## 1 Introduction

## 2 Theoretical background

## 3 Data

Year | LAU 1 | NUTS 3 | ||||||
---|---|---|---|---|---|---|---|---|

Min | Mean | Max | CV | Min | Mean | Max | CV | |

2003 | 76.9 | 98.0 | 132.5 | 9.5 | 87.7 | 99.4 | 117.9 | 7.5 |

2006 | 85.2 | 97.4 | 121.1 | 6.3 | 91.3 | 99.5 | 121.1 | 6.0 |

2009 | 82.6 | 97.7 | 120.2 | 6.3 | 90.9 | 99.4 | 120.2 | 5.8 |

2012 | 85.2 | 97.6 | 119.2 | 6.1 | 91.2 | 99.4 | 119.2 | 5.8 |

2015 | 84.3 | 97.2 | 121.2 | 6.6 | 89.0 | 99.1 | 121.2 | 6.4 |

Year | LAU 1 | NUTS 3 | ||||||
---|---|---|---|---|---|---|---|---|

Min | Mean | Max | Cv | Min | Mean | Max | Cv | |

2009 | 45.8 | 82.9 | 234.2 | 29.8 | 57.2 | 88.0 | 171.3 | 25.0 |

2012 | 49.3 | 89.2 | 228.7 | 25.9 | 64.5 | 91.9 | 150.6 | 20.3 |

2015 | 50.4 | 91.6 | 236.8 | 25.5 | 66.8 | 92.6 | 146.1 | 18.2 |

2018 | 44.2 | 92.8 | 229.7 | 23.7 | 69.9 | 92.9 | 143.9 | 16.8 |

## 4 Parallel convergence within the distribution dynamics framework

^{1}:

_{x}(x) is the marginal distribution of the variable in the initial period, while f(y, x) is the joint distribution of y and x. To estimate the conditional density function, one needs to replace the numerator and denominator of the above expression with nonparametric estimators. The marginal distribution of the variable in the initial period is estimated using a two-step adaptive kernel density estimation for one-dimensional distributions:

_{x}is the optimal estimation bandwidth for the initial distribution of the variable, and K(.) is the kernel function. In the first stage of the adaptive method weights w

_{i}assume the value of 1 for all observations. The joint distribution of the variable in the initial and final period, i.e. the numerator of the Eq. (3), is estimated using the formula:

_{y}is the optimal bandwidth for the distribution of the variable in the final period. Also the joint density function is initially estimated without differentiating weights for individual observations. Then, the initial estimation of the joint density is used to calculate the weights differentiating the bandwidth locally according to the expression:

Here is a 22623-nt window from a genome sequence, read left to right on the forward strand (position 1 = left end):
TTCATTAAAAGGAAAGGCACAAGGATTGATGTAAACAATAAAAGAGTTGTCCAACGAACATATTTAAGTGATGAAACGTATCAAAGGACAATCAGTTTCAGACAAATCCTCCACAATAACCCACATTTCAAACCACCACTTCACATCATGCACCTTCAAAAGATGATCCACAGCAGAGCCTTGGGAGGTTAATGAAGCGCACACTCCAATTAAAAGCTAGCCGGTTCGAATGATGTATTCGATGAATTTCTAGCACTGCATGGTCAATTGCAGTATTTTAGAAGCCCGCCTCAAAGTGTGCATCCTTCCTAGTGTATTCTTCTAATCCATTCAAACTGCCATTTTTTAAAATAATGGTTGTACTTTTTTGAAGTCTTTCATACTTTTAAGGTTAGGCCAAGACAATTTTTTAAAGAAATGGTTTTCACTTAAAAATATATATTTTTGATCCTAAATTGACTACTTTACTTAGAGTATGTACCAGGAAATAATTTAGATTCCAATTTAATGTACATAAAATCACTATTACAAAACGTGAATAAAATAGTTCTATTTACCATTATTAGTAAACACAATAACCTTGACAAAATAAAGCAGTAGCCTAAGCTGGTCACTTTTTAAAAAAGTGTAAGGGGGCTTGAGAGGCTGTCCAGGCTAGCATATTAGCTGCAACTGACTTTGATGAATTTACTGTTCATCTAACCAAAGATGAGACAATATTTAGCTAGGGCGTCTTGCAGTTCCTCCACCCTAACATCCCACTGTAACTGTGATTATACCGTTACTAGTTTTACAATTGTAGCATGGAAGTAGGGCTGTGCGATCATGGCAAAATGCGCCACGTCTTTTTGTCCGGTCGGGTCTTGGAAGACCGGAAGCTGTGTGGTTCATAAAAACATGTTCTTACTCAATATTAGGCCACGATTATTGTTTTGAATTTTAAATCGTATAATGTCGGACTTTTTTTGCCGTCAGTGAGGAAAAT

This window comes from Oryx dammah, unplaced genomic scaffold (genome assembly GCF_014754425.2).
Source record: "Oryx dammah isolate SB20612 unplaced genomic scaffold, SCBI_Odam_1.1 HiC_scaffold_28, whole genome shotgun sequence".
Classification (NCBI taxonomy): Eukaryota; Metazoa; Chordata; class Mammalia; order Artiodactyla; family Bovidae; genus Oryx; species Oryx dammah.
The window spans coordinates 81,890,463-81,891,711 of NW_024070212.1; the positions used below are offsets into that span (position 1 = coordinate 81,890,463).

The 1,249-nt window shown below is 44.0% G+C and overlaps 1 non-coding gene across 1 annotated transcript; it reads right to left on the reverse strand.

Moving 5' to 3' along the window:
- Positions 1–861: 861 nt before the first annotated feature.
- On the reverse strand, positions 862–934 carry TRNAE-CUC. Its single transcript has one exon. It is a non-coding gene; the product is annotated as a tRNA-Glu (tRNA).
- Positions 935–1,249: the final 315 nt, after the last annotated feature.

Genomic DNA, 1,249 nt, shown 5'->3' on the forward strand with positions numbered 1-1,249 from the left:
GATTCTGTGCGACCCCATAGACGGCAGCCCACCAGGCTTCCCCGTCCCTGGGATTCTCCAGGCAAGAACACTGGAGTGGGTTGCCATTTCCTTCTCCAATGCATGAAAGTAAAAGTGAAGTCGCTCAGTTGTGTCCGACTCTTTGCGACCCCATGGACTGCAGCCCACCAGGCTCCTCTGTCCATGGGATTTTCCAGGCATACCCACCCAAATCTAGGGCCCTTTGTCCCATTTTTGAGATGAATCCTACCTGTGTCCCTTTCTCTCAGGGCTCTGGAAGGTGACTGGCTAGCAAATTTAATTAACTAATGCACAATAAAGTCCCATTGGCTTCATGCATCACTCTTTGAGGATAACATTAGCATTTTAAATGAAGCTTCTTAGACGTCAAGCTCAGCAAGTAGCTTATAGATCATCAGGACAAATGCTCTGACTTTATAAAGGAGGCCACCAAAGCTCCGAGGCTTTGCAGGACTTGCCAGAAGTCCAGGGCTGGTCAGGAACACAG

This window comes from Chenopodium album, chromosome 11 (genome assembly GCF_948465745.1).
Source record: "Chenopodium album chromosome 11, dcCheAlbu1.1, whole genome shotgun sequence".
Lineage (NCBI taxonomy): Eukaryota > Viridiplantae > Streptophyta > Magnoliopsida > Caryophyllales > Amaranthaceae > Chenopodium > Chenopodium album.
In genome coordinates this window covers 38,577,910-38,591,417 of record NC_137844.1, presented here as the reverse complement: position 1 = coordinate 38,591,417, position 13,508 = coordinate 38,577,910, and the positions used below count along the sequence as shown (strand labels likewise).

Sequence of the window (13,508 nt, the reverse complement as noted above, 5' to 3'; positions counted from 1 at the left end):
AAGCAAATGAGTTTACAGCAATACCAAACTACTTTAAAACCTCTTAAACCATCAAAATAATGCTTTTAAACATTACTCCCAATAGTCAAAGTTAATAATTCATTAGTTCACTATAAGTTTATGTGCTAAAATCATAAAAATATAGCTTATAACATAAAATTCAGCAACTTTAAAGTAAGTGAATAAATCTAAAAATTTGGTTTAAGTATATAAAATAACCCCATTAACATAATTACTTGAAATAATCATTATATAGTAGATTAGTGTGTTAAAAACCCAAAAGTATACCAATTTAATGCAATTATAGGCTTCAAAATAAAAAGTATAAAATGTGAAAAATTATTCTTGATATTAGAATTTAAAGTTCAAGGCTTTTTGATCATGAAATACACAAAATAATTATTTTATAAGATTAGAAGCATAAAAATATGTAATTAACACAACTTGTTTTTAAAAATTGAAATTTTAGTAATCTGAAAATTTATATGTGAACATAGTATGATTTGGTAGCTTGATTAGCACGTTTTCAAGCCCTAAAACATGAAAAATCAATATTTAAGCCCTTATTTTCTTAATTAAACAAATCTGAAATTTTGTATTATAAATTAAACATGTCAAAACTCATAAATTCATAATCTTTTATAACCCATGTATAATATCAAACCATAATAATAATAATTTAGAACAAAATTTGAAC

^{2}goodness of fit test might be applied—see, e.g. Cochran (1952) and Anderson and Goodman (1957). The use of this test to verify the null hypothesis that the estimated (empirical) transition matrix is equal to an exogenously defined matrix is discussed e.g. by Bickenbach and Bode (2001). The test statistic has the form:

_{i}is the number of observations in the i-th row of the empirical transition matrix, p

_{ij}means probabilities from the estimated (empirical) transition matrix, p

_{ij}

^{0}—probability from the exogenous transition matrix, F

_{i}= {j: p

_{ij}

^{0}> 0}—the set of column indices of the exogenous transition matrix, in which elements of the row i are greater than zero, and f

_{i}—the size of the set F

_{i}. The test is therefore carried out only for those transition probabilities that are non-zero in the matrix exogenously specified. In the case of testing the equality of two empirical transition matrices, I propose that the test should be applied twice, each time taking one of the compared matrices as exogenous.

^{2}test of compatibility of ergodic distributions (proportions of observations) in two subgroups can be used. Due to the fact that the sample (number of territorial units) might be small in this case, I propose usage of the tests discussed by Wilcox et al. (2013). The authors describe two new methods for comparing discrete distributions for a small sample. The first of the proposed new approaches (referred to as ‘method M’) is the extension of the Storer and Kim (1990) method for comparing two independent binomial ratios. The second method (called ‘method B’) is a procedure of multiple comparisons for all corresponding pairs of probabilities from both measurements. It uses the Storer and Kim (1990) method in combination with the Hochberg (1988) approach, which allows for controlling the probability of one or more errors of type I.

## 5 Convergence measured within transition matrices

Group 1 < = 90% | Group 2 (90%, 95.2%] | Group 3 (95.2%, 100.1%] | Group 4 (100.1%, 105.6%] | Group 5 > 105.6% | |